• Scan is being ordered solely based on a family history of dementia, presence of apolipoprotein E, or in lieu of genotyping for suspected autosomal mutation carriers.
  • Scan being ordered for nonmedical purposes (e.g., legal, insurance coverage, or employment screening).
  • Cancer requiring active therapy (excluding non-melanoma skin cancer);
  • Hip/pelvic fracture within the 12 months prior to enrollment;
  • Body weight exceeds PET scanner weight limit;
  • Life expectancy less than 24 months based on medical co-morbidities;
  • Residence in a skilled nursing facility.

Participating Mayo Clinic locations

Study statuses change often. Please contact the study team for the most up-to-date information regarding possible participation.

Mayo Clinic Location Status Contact

Rochester, Minn.

Mayo Clinic principal investigator

David Knopman, M.D.

Contact us for the latest status

Contact information:

Alzheimer’s Disease Research Center

(507) 284-1324

Jacksonville, Fla.

Mayo Clinic principal investigator

Neill Graff Radford, M.D.

Contact us for the latest status

Contact information:

Memory Disorder Clinic - FL

(904)953-6523

More information

Publications

  • Because of the increasing prevalence of dementia worldwide, combined with limited healthcare expenditures, a better understanding of the main cost drivers of dementia in different care settings is needed. Read More on PubMed
  • The Australian Pharmaceutical Benefits Scheme (PBS) first subsidized cholinesterase inhibitors (CEIs) for Alzheimer's disease in 2001, introducing a novel therapy for a previously untreatable common condition. This study aims to determine Australian rates of CEI use and to assess equality of access to treatment based on socioeconomic status and geographic remoteness. Read More on PubMed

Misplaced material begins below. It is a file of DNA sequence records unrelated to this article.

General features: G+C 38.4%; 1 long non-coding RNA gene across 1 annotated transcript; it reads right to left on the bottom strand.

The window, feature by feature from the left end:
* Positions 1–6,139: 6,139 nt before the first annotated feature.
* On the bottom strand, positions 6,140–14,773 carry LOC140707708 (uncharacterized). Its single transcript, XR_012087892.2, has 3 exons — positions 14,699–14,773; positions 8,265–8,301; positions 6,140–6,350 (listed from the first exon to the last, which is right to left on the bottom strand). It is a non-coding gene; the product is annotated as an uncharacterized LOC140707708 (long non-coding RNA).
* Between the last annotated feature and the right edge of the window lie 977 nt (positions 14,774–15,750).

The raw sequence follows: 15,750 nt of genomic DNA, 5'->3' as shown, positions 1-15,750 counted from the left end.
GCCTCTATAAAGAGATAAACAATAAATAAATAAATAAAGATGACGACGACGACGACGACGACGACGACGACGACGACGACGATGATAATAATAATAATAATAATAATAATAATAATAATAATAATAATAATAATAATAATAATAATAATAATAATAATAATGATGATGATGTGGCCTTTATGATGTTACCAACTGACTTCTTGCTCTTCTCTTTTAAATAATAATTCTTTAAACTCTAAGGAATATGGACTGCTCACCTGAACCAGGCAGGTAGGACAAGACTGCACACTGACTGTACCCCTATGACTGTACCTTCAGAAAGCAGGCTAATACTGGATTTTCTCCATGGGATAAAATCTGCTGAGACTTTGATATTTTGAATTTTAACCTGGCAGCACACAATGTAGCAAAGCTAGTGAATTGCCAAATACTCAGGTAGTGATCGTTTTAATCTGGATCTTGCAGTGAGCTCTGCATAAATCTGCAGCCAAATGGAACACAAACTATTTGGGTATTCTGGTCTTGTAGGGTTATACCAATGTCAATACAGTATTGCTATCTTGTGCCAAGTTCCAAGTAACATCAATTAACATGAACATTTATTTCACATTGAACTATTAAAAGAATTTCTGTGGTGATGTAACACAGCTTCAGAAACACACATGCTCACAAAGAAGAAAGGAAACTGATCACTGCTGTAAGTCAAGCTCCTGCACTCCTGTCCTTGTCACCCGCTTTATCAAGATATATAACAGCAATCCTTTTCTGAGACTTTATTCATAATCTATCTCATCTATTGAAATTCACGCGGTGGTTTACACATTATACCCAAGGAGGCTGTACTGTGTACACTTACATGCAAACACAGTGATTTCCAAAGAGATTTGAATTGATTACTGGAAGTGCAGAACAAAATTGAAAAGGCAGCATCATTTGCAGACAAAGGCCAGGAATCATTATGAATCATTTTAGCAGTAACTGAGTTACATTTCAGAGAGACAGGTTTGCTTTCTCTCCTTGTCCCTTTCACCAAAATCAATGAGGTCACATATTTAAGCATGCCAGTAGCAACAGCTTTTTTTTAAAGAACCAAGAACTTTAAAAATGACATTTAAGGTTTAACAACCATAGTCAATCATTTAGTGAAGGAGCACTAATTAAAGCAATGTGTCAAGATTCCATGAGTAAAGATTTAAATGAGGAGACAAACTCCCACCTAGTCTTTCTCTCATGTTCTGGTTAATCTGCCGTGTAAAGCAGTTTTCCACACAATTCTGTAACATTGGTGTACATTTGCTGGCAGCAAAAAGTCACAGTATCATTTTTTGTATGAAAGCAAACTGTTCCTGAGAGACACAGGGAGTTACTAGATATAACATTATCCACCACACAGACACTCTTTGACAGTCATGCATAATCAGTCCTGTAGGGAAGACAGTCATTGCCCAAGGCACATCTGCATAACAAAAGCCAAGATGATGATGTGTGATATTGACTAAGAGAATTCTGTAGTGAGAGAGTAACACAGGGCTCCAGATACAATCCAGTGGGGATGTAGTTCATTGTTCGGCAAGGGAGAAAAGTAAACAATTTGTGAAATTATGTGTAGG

• Hospitalizations and emergency department (ED) visits for people with Alzheimer's disease and related disorders are of particular concern because many of these patients are physically and mentally frail, and the care delivered in these settings is costly. Using data from the Health and Retirement Study linked with Medicare claims from the period 2000-08, we found that among community-dwelling elderly fee-for-service Medicare beneficiaries, those who had dementia were significantly more likely than those who did not to have a hospitalization (26.7 percent versus 18.7 percent) and an ED visit (34.5 percent versus 25.4 percent) in each year. Comparing nursing home residents who had dementia with those who did not, we found only small differences in hospitalizations (45.8 percent versus 41.9 percent, respectively) and ED use (55.3 percent versus 52.7 percent). As death neared, however, utilization rose sharply across settings and by whether or not beneficiaries had dementia: Nearly 80 percent of community-dwelling decedents were hospitalized, and an equal proportion had at least one ED visit during the last year of life, regardless of dementia. Our research suggests that substantial portions of hospitalizations and ED visits both before and during the last year of life were potentially avoidable. Read More on PubMed